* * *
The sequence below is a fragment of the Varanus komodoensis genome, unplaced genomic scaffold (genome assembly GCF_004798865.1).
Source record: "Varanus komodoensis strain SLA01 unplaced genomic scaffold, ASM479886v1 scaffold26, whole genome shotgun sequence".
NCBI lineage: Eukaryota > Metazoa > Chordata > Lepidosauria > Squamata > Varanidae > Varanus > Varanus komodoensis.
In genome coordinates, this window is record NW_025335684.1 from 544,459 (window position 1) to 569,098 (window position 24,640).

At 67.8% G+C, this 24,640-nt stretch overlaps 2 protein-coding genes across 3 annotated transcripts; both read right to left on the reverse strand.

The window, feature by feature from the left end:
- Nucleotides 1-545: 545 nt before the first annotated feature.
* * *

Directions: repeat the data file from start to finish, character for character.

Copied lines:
The sequence below is a fragment of the Varanus komodoensis genome, unplaced genomic scaffold (genome assembly GCF_004798865.1).
Source record: "Varanus komodoensis strain SLA01 unplaced genomic scaffold, ASM479886v1 scaffold26, whole genome shotgun sequence".
NCBI lineage: Eukaryota > Metazoa > Chordata > Lepidosauria > Squamata > Varanidae > Varanus > Varanus komodoensis.
In genome coordinates, this window is record NW_025335684.1 from 544,459 (window position 1) to 569,098 (window position 24,640).

At 67.8% G+C, this 24,640-nt stretch overlaps 2 protein-coding genes across 3 annotated transcripts; both read right to left on the reverse strand.

The window, feature by feature from the left end:
- Nucleotides 1-545: 545 nt before the first annotated feature.